11. Best woods for decking

    Hey all! I'm been currently researching about types of woods (and boy are there a lot of them). While I have a pretty good idea regarding what works best for planking the hull the options for deck planking seem a bit more varied. Holly seems to be a favorite, but I've also seen decks planked in maple, lime, boxwood and basswood. Wondering what people prefer and also what are the benefits/attributes each of these woods provide ie. If some require staining, pre-treating etc. Do they all look reasonably similar once oiled polished etc. Just curious Charlie
  12. How I hate sanding!

    I searched and searched. No matter I didn't find it. But I can't be the only one hating sanding and repeatedly sanding. With my current Longboat I found there is a lot of sanding of the frames in order to get them down into the dimensions. I couldn't believe the amount of wood to sand down. But I am getting there. Gee, how I hate sanding..... :P
  13. Poplar wood for modelling

    We will be cutting up and disposing of a large fallen poplar tree at the school where I work next week. This is the European poplar - very tall and slender - not the North American variety also known as tulipwood. Does anyone have a view on whether it is useful for ship modelling, case construction or any other purpose related to our hobby? Rob
  14. Many of our instructions reads: "after placing the first two or three hull planking under the deck, find the most natural way for the "main" strake. With my current project X, I have found not one but four natural lines for the planking strips to follow without twisting and bending. Should I follow them and add in the missing and twisted? I have divided the hull into three sections, and just following the hull line seems more natural to me. Again, just my two cents
  15. Outstanding wood for a baseboard.

    Greetings, While visiting Wisconcin last week I stumbeled across a great place to purchase the wood for your model's baseboard. Some of you may have heard of it, they are called "Timeless Timber" I'll post their story below. I purchased a piece of Birdseye Maple for a half hull of the Shamrock V, I plan to build, the piece of wood is loaded with eyes, it's truly beautiful... If you are in the area stop in and look at their selection of wood. Timeless Timber 2200 East Lake Shore Drive Ashland, WI http://www.timelesstimber.com/index.php Timeless Timber uses premium wood which is milled from logs that sank during the logging boom of the 1800's and early 1900's. These logs were perfectly preserved by the icy temperatures and low oxygen content of the waters of the Great Lakes. This is a unique niche business that has attracted national and international attention. Timeless Timber products are all environmentally sound, created by recycling a squandered resource lost generations ago. Unlike other mills that cut wood from today's young forests, Timeless Timber uses antique quality wood that has not been available in any significant quantities for almost a century. Timeless Timber is proud to be an environmentally conscious company. All of the reclaimed wood we mill is ecologically sound, and carries the environmental Scientific Certification Systems (SCS) seal of approval for 100% reclaimed underwater salvaged recycled timber. This means that none of our reclaimed timbers were harvested from current old-growth forests. We are committed to educating wood product consumers of the importance of using "sustainable wood products" and the benefits of reclaimed and recycled lumber. Underwater logging reduces the negative impacts of commercial forestry by utilizing existing resources more responsibly. We currently recover, reclaim and process two million board feet of lumber each year without sawing down one single tree. By recovering and reclaiming the vast amount of logs that sunk during the logging boom of yesteryear, we are able to help reduce the need to harvest existing forests to meet the current demand for wood. Timeless Timber logs are reclaimed without damage to wildlife habits. Every site is carefully assessed to prevent disturbing existing fish and wildlife habits. Timeless Timber gives manufacturers, craftsmen and artisans the ability to utilize this fine, old growth lumber to create the "antiques" of tomorrow. Timeless Timber has the same fine grain and texture as the antiques of 100 years ago, because it's from the same forest. The fine designs of today will take on a whole new 'look' with the use of this rare, fine quality lumber. Through extensive research and development, Timeless Timber has successfully refined its proprietary drying technology to preserve this treasure for generations to come. The mill is unique because all wood is cut to customers' specifications, such as violin and guitar makers, furniture manufacturers, craftsmen, and artisans. Anyone who appreciates fine quality wood the feel, the texture, the color, the depth that is present in fine antiques, will appreciate this treasure. Cheers, Tim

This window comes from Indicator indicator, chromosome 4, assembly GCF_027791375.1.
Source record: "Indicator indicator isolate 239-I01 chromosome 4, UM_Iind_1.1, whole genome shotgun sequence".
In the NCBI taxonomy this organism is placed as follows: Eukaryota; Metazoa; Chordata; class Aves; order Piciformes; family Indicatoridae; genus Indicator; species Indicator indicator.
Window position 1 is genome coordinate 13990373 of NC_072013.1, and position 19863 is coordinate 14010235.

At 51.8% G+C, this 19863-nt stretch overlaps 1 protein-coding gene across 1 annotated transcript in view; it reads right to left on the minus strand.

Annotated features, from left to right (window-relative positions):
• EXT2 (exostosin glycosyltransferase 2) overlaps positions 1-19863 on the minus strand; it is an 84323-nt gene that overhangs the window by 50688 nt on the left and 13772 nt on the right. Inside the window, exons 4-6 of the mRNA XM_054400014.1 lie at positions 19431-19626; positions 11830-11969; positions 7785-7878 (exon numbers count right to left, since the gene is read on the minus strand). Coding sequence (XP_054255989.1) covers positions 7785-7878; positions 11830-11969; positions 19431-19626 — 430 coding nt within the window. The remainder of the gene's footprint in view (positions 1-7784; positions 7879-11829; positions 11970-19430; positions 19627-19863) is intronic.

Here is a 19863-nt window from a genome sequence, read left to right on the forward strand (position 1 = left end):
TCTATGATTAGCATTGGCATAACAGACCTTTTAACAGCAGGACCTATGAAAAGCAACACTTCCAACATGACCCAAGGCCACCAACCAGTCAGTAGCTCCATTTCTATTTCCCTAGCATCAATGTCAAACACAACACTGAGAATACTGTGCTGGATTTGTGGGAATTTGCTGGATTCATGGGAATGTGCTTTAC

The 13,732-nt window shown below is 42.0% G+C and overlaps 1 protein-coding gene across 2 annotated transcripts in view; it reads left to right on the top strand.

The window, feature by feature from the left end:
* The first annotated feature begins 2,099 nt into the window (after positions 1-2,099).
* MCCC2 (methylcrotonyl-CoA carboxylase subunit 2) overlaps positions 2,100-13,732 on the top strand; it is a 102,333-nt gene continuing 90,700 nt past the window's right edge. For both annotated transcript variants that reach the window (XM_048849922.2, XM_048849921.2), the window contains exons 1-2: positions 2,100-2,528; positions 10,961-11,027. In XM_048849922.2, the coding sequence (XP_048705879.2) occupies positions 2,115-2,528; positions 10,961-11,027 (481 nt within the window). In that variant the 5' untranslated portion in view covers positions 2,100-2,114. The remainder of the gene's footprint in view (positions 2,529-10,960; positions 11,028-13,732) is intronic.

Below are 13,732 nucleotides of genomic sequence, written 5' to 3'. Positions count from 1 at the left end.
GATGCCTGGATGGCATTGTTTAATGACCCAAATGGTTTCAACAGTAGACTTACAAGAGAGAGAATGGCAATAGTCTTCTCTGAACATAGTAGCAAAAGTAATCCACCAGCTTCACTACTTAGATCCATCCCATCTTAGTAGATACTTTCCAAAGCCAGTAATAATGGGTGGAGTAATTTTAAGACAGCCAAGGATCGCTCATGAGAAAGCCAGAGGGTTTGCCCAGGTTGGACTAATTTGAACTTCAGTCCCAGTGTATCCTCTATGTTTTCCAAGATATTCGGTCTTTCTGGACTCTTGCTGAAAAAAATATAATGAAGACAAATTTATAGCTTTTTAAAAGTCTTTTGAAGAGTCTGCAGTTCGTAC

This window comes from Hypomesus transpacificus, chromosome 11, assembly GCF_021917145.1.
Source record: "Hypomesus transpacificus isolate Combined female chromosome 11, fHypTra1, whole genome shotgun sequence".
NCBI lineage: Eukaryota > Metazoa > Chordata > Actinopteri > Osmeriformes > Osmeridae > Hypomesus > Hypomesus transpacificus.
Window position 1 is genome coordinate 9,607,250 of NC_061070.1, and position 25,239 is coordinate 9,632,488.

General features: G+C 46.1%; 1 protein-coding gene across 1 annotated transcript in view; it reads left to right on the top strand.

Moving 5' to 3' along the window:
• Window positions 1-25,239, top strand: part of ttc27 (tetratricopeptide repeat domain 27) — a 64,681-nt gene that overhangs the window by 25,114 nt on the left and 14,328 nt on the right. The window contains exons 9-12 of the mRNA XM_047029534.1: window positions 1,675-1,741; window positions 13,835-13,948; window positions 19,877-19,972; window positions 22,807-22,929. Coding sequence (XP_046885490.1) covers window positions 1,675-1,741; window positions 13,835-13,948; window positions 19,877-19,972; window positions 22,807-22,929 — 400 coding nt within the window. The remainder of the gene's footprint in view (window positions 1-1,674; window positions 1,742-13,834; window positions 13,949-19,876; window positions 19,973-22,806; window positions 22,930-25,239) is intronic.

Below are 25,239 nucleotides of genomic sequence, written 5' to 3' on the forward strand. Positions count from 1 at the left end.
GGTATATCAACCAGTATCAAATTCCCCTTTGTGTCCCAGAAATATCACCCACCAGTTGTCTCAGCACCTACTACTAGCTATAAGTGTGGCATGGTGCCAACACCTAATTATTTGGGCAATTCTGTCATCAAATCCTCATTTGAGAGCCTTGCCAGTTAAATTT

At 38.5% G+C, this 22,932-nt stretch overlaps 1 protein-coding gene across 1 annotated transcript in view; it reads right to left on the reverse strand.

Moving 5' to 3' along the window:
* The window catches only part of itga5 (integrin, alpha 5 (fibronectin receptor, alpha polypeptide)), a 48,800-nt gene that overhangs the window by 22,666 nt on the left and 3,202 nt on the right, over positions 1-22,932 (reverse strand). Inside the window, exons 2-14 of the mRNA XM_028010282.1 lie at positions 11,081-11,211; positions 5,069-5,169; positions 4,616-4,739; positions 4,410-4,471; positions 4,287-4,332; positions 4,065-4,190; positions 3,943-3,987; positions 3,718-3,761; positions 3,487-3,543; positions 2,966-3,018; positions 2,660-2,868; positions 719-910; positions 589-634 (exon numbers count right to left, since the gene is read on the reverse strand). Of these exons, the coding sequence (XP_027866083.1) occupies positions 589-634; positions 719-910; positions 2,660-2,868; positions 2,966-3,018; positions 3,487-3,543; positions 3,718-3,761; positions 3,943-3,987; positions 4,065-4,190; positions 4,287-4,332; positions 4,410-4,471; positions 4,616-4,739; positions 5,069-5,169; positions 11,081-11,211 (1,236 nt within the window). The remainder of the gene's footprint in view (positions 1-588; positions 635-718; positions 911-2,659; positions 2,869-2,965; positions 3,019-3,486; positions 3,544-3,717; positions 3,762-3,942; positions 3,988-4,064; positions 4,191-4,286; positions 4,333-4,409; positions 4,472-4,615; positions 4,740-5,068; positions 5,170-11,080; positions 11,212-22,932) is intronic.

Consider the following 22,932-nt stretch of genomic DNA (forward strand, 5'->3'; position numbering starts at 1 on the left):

16. Timber / Wood

    Hi. Just starting on my triton cross section and needed some timber. Found an UK outlet for timber and thought I would share it with the rest of me ship mates. http://hobby.uk.com/materials/wood.html For timber. http://hobby.uk.com/materials/metal/etched-mesh.html for mesh. There are other bits on the site that might be of interest to us. Got my order today and the quality is spot on. Postage was very cheep and was send 24 hour delivery. Regards Antony.